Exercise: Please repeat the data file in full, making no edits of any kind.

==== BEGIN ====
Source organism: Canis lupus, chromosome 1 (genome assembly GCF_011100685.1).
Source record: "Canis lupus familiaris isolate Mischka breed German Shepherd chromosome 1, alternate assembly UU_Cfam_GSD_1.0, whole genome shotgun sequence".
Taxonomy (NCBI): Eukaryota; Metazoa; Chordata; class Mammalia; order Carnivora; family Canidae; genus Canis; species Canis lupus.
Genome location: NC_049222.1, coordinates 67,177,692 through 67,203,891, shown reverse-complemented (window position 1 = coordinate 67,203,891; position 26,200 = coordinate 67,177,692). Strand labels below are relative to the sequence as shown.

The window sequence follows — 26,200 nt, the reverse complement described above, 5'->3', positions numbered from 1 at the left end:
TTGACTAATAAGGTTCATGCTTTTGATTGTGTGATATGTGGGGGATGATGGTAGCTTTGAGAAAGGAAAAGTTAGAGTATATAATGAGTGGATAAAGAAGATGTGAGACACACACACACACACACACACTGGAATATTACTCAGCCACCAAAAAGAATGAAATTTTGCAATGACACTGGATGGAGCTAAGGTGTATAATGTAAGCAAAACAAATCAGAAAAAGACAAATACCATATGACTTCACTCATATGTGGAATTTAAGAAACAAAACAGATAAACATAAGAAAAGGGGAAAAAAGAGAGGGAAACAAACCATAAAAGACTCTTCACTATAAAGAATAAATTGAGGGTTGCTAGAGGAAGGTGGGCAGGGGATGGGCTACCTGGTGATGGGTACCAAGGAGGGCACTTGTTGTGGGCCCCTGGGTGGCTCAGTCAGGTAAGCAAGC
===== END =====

Source organism: Canis lupus, chromosome 1 (genome assembly GCF_011100685.1).
Source record: "Canis lupus familiaris isolate Mischka breed German Shepherd chromosome 1, alternate assembly UU_Cfam_GSD_1.0, whole genome shotgun sequence".
Taxonomy (NCBI): Eukaryota; Metazoa; Chordata; class Mammalia; order Carnivora; family Canidae; genus Canis; species Canis lupus.
Genome location: NC_049222.1, coordinates 67,177,692 through 67,203,891, shown reverse-complemented (window position 1 = coordinate 67,203,891; position 26,200 = coordinate 67,177,692). Strand labels below are relative to the sequence as shown.

The window sequence follows — 26,200 nt, the reverse complement described above, 5'->3', positions numbered from 1 at the left end:
TTGACTAATAAGGTTCATGCTTTTGATTGTGTGATATGTGGGGGATGATGGTAGCTTTGAGAAAGGAAAAGTTAGAGTATATAATGAGTGGATAAAGAAGATGTGAGACACACACACACACACACACACTGGAATATTACTCAGCCACCAAAAAGAATGAAATTTTGCAATGACACTGGATGGAGCTAAGGTGTATAATGTAAGCAAAACAAATCAGAAAAAGACAAATACCATATGACTTCACTCATATGTGGAATTTAAGAAACAAAACAGATAAACATAAGAAAAGGGGAAAAAAGAGAGGGAAACAAACCATAAAAGACTCTTCACTATAAAGAATAAATTGAGGGTTGCTAGAGGAAGGTGGGCAGGGGATGGGCTACCTGGTGATGGGTACCAAGGAGGGCACTTGTTGTGGGCCCCTGGGTGGCTCAGTCAGGTAAGCAAGC